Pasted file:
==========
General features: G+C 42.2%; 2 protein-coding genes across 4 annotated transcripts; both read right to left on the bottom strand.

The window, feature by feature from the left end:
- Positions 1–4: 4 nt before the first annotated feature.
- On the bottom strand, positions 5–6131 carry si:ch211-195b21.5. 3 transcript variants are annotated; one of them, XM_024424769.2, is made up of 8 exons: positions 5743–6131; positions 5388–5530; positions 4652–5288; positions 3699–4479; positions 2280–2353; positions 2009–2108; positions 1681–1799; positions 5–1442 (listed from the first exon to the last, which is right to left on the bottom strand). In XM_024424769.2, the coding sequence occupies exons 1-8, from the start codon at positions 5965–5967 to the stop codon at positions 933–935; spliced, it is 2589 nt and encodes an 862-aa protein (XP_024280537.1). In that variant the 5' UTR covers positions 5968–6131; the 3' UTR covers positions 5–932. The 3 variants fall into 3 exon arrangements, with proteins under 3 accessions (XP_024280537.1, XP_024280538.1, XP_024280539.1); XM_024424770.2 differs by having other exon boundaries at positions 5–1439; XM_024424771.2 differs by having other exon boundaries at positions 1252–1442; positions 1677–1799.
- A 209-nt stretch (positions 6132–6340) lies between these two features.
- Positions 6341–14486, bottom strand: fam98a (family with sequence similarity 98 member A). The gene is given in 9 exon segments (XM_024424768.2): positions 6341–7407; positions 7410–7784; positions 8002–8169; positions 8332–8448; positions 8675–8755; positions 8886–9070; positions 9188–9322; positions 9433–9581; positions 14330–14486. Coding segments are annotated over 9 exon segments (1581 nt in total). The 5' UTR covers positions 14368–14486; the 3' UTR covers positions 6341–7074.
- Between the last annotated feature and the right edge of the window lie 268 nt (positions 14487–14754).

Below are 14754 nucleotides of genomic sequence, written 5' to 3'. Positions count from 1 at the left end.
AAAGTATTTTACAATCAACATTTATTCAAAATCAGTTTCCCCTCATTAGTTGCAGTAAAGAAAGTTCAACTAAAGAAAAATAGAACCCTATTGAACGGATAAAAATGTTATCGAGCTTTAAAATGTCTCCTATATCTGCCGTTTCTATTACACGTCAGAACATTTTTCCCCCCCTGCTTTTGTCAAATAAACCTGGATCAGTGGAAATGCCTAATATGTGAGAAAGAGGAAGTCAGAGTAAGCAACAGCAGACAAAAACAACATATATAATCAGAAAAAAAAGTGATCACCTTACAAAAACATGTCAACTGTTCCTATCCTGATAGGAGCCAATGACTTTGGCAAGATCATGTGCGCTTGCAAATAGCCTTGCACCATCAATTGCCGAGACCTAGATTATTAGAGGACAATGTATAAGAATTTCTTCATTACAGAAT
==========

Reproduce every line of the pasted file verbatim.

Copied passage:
General features: G+C 42.2%; 2 protein-coding genes across 4 annotated transcripts; both read right to left on the bottom strand.

The window, feature by feature from the left end:
- Positions 1–4: 4 nt before the first annotated feature.
- On the bottom strand, positions 5–6131 carry si:ch211-195b21.5. 3 transcript variants are annotated; one of them, XM_024424769.2, is made up of 8 exons: positions 5743–6131; positions 5388–5530; positions 4652–5288; positions 3699–4479; positions 2280–2353; positions 2009–2108; positions 1681–1799; positions 5–1442 (listed from the first exon to the last, which is right to left on the bottom strand). In XM_024424769.2, the coding sequence occupies exons 1-8, from the start codon at positions 5965–5967 to the stop codon at positions 933–935; spliced, it is 2589 nt and encodes an 862-aa protein (XP_024280537.1). In that variant the 5' UTR covers positions 5968–6131; the 3' UTR covers positions 5–932. The 3 variants fall into 3 exon arrangements, with proteins under 3 accessions (XP_024280537.1, XP_024280538.1, XP_024280539.1); XM_024424770.2 differs by having other exon boundaries at positions 5–1439; XM_024424771.2 differs by having other exon boundaries at positions 1252–1442; positions 1677–1799.
- A 209-nt stretch (positions 6132–6340) lies between these two features.
- Positions 6341–14486, bottom strand: fam98a (family with sequence similarity 98 member A). The gene is given in 9 exon segments (XM_024424768.2): positions 6341–7407; positions 7410–7784; positions 8002–8169; positions 8332–8448; positions 8675–8755; positions 8886–9070; positions 9188–9322; positions 9433–9581; positions 14330–14486. Coding segments are annotated over 9 exon segments (1581 nt in total). The 5' UTR covers positions 14368–14486; the 3' UTR covers positions 6341–7074.
- Between the last annotated feature and the right edge of the window lie 268 nt (positions 14487–14754).

Below are 14754 nucleotides of genomic sequence, written 5' to 3'. Positions count from 1 at the left end.
AAAGTATTTTACAATCAACATTTATTCAAAATCAGTTTCCCCTCATTAGTTGCAGTAAAGAAAGTTCAACTAAAGAAAAATAGAACCCTATTGAACGGATAAAAATGTTATCGAGCTTTAAAATGTCTCCTATATCTGCCGTTTCTATTACACGTCAGAACATTTTTCCCCCCCTGCTTTTGTCAAATAAACCTGGATCAGTGGAAATGCCTAATATGTGAGAAAGAGGAAGTCAGAGTAAGCAACAGCAGACAAAAACAACATATATAATCAGAAAAAAAAGTGATCACCTTACAAAAACATGTCAACTGTTCCTATCCTGATAGGAGCCAATGACTTTGGCAAGATCATGTGCGCTTGCAAATAGCCTTGCACCATCAATTGCCGAGACCTAGATTATTAGAGGACAATGTATAAGAATTTCTTCATTACAGAAT